China and Inner Asia
Organized Panel Session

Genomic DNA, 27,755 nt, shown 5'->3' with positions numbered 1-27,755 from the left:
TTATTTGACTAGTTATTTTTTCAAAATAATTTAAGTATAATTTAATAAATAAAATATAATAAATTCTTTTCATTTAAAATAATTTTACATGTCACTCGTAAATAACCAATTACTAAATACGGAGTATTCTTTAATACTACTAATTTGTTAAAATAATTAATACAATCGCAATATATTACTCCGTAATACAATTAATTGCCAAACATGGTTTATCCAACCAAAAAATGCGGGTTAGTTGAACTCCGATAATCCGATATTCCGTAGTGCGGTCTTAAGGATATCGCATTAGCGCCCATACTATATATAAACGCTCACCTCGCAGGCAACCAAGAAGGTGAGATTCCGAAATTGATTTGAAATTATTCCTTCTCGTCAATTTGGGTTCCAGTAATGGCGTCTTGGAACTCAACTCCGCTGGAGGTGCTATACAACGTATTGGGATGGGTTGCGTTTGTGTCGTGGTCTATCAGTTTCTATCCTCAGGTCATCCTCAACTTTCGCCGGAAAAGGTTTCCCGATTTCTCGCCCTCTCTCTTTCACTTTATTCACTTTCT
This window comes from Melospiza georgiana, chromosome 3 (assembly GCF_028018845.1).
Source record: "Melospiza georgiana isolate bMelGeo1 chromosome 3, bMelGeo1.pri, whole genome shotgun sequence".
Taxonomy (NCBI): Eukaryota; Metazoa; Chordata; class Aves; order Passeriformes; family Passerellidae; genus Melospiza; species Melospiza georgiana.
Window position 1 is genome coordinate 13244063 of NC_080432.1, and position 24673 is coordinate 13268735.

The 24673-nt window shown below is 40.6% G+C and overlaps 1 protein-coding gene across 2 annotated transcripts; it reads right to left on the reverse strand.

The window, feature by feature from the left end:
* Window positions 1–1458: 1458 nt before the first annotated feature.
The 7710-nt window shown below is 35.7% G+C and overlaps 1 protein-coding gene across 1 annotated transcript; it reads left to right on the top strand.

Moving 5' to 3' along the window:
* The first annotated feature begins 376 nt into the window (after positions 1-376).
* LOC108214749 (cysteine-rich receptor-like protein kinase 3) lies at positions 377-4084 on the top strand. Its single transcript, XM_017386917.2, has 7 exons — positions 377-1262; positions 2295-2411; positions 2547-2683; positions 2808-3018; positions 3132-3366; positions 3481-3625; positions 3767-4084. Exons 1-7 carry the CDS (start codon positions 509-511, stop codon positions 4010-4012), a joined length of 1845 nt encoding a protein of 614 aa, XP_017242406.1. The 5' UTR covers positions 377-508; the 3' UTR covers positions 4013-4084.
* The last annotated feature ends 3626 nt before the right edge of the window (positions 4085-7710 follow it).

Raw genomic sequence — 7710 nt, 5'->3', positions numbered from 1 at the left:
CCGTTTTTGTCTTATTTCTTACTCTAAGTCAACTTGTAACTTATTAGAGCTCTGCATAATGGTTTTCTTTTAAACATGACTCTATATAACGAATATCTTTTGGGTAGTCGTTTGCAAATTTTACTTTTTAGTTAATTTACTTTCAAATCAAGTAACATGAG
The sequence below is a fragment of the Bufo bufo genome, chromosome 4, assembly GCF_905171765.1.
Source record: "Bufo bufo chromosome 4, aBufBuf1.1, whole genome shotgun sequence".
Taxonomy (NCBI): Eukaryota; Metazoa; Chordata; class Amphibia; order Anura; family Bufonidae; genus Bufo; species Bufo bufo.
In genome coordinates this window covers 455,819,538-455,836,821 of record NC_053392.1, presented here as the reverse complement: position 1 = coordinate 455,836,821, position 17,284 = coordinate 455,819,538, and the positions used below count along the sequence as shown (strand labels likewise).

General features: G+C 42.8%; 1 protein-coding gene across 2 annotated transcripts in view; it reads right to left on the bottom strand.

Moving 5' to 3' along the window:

Political science and international relations have, in recent years, undergone a “narrative turn”, meaning that scholars put increasing focus on the role of storytelling to explain why certain actors achieve their goals while others do not. The study of autocratic regimes, however, has remained largely unaffected by this narrative turn. Instead, scholars continue to emphasize political institutions as the key factor determining the resilience of non-democratic forms of government. To address this gap, our interdisciplinary panel—bringing together Asian regional studies, political science, international relations, and communication studies—applies frameworks of narrative analysis to the single-party regimes of Northeast Asia (China, North Korea). Based on a variety of innovative research methods, the different papers tackle the question of how political actors in these regimes use narrative devices to further their own agendas: How do regime agencies employ storytelling to “sell” policy to relevant audiences and to consolidate their grip on power? What narratives do opposition movements spin to mobilize resistance against non-democratic rule? The discussion will provide new insights into why the single-party regimes in China and North Korea were able to survive the collapse of the Communist bloc in the early 1990s.